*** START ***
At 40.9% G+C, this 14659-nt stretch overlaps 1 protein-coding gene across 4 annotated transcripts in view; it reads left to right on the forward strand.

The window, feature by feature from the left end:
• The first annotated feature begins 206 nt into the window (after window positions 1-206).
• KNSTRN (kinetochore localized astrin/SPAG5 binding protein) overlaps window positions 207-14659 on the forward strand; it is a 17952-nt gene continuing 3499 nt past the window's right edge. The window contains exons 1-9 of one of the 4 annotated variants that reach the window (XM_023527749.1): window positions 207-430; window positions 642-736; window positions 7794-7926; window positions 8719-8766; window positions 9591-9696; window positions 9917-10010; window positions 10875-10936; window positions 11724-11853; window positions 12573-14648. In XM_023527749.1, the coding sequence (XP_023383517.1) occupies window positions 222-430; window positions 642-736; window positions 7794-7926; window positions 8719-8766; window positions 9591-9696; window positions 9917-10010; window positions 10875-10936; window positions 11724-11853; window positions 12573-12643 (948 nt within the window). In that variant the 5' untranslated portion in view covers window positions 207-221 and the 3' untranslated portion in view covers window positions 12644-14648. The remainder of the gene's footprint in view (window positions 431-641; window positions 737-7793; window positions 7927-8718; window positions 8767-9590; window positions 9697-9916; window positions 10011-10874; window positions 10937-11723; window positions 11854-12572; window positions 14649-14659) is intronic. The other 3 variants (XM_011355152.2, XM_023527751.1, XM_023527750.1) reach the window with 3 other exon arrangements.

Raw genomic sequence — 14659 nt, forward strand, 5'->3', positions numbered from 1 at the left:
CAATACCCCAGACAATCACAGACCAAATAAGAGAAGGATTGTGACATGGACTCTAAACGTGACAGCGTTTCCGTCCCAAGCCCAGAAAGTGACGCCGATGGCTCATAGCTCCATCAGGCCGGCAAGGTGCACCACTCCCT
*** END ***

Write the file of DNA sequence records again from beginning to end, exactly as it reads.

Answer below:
At 40.9% G+C, this 14659-nt stretch overlaps 1 protein-coding gene across 4 annotated transcripts in view; it reads left to right on the forward strand.

The window, feature by feature from the left end:
• The first annotated feature begins 206 nt into the window (after window positions 1-206).
• KNSTRN (kinetochore localized astrin/SPAG5 binding protein) overlaps window positions 207-14659 on the forward strand; it is a 17952-nt gene continuing 3499 nt past the window's right edge. The window contains exons 1-9 of one of the 4 annotated variants that reach the window (XM_023527749.1): window positions 207-430; window positions 642-736; window positions 7794-7926; window positions 8719-8766; window positions 9591-9696; window positions 9917-10010; window positions 10875-10936; window positions 11724-11853; window positions 12573-14648. In XM_023527749.1, the coding sequence (XP_023383517.1) occupies window positions 222-430; window positions 642-736; window positions 7794-7926; window positions 8719-8766; window positions 9591-9696; window positions 9917-10010; window positions 10875-10936; window positions 11724-11853; window positions 12573-12643 (948 nt within the window). In that variant the 5' untranslated portion in view covers window positions 207-221 and the 3' untranslated portion in view covers window positions 12644-14648. The remainder of the gene's footprint in view (window positions 431-641; window positions 737-7793; window positions 7927-8718; window positions 8767-9590; window positions 9697-9916; window positions 10011-10874; window positions 10937-11723; window positions 11854-12572; window positions 14649-14659) is intronic. The other 3 variants (XM_011355152.2, XM_023527751.1, XM_023527750.1) reach the window with 3 other exon arrangements.

Raw genomic sequence — 14659 nt, forward strand, 5'->3', positions numbered from 1 at the left:
CAATACCCCAGACAATCACAGACCAAATAAGAGAAGGATTGTGACATGGACTCTAAACGTGACAGCGTTTCCGTCCCAAGCCCAGAAAGTGACGCCGATGGCTCATAGCTCCATCAGGCCGGCAAGGTGCACCACTCCCT